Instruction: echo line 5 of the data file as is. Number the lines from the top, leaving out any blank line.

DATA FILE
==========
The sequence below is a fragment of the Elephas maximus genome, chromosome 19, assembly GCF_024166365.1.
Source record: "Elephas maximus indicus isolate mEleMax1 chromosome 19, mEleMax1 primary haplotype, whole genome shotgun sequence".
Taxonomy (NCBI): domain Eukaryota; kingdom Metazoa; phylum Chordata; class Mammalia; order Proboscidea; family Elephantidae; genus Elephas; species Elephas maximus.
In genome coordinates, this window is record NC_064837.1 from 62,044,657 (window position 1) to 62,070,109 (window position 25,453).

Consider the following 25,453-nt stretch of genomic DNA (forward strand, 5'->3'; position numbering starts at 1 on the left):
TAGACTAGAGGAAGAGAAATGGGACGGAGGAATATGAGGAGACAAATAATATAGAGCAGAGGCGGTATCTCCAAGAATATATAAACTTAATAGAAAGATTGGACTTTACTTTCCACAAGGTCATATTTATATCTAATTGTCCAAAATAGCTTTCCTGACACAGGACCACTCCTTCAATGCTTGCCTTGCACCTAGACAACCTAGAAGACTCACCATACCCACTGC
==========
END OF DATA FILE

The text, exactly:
Consider the following 25,453-nt stretch of genomic DNA (forward strand, 5'->3'; position numbering starts at 1 on the left):